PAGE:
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Painting of  Kukai  source: Wikipedia

Painting of Kukai source: Wikipedia

Kobo Daishi  a.k.a. Kukai (774-835) is credited with the creation of the first public school in Japan?

Or that he is said to have established in 828A.D. the first tuition-free university for commoners (Shugeishuchi-in) in Kyoto?

However, you are more likely to have heard that Kukai is famous for having invented the Japanese kana script:

“Kūkai is famous as a calligrapher (see Japanese calligraphy) and engineer. Among the many achievements attributed to him is the invention of the kana, the syllabary with which, in combination with Chinese characters (kanji), the Japanese language is written to this day. Also according to tradition, the Iroha, which uses every phonetic kana syllable just once and is one of the most famous poems in Japanese, is attributed to him but again, this is popular belief and nowhere attested to.” — Wikipedia entry on “Kukai”

Although the above entry states that Kukai’s invention of the kana script is an unattested fact, it is a plausible theory of origins, see a detailed paper entitled “Siddham in China and Japan” Sino-Platonic Papers, 88, 1998, in which there is clear evidence that Kukai studied Sanskript and Siddham under Prajna, a monk from Kashmir while on mission in China, that he had brought the first primer for learning Siddham by Chih-kuang to Japan in 806AD and that he was the first Japanese to write in the Siddham script in Japan (Annen née 841, was however the first Japanese to write a full treatise on the Siddham script called shittanzo in Japanese and in his treatise, he discusses how Kukai developed the tone inflections). Annen and other scholars in a competitive atmosphere, further developed Japanese pronunciations and writings of the Siddham script into transcribed Japanese by rationalizing both Old Chinese (predominantly Northern and Middle Chinese sounds)  and  North Indian sounds/pronunciations (it seems that Indian missionaries at work in China were apt to pronounce the Siddham sounds with their own native pronunciations, and that Chinese words incorporated into Japanese similarly borrowed sounds that had both northern and southern differences).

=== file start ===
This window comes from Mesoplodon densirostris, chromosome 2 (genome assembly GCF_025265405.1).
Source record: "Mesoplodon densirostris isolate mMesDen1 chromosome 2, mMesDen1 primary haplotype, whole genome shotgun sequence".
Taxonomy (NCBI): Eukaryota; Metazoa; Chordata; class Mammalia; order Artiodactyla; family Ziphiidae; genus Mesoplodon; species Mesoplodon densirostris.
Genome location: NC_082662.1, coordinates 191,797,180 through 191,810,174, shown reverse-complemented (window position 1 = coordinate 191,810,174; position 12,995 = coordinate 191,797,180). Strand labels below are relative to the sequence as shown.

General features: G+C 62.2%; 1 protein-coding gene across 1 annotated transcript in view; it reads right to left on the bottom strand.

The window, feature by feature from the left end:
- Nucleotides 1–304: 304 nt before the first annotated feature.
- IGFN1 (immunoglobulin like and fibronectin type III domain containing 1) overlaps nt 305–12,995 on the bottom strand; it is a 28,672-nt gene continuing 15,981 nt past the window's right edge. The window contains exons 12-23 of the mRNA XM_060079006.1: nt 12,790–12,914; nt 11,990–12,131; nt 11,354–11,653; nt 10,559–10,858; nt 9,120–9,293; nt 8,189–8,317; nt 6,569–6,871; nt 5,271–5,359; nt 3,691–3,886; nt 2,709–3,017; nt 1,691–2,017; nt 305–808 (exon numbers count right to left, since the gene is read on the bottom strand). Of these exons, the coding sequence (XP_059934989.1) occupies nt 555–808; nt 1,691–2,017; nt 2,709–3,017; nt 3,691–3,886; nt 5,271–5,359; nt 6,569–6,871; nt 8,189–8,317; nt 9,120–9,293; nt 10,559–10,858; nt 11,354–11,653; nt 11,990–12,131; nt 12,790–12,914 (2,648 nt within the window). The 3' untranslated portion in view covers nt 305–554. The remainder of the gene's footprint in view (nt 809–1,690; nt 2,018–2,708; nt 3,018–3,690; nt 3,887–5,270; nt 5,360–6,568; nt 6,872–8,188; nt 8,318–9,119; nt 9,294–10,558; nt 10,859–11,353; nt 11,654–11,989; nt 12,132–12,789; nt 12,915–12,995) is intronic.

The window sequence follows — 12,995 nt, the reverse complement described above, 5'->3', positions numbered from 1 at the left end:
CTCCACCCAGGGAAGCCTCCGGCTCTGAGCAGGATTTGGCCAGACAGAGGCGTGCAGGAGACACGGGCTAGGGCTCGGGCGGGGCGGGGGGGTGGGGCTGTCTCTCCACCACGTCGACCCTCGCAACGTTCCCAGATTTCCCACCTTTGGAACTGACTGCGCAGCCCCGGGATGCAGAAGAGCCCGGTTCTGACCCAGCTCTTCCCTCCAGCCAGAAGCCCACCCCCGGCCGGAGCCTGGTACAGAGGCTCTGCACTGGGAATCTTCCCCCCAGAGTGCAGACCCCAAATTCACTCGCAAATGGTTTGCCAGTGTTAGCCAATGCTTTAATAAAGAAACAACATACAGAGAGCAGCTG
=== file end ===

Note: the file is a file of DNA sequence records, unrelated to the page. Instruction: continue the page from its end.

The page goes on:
Sources and references and further readings:

Kukai (Stanford Encyclopedia of philosophy)

Kobo Daishi and Koyasan:

Siddham in China and Japan Sino-Platonic papers, 88  (Dec 1998) by Saroj Kumar Chaurduri at pp. 86-98


Kukai the Universal: Scenes from His Life by Ryotaro Shiba

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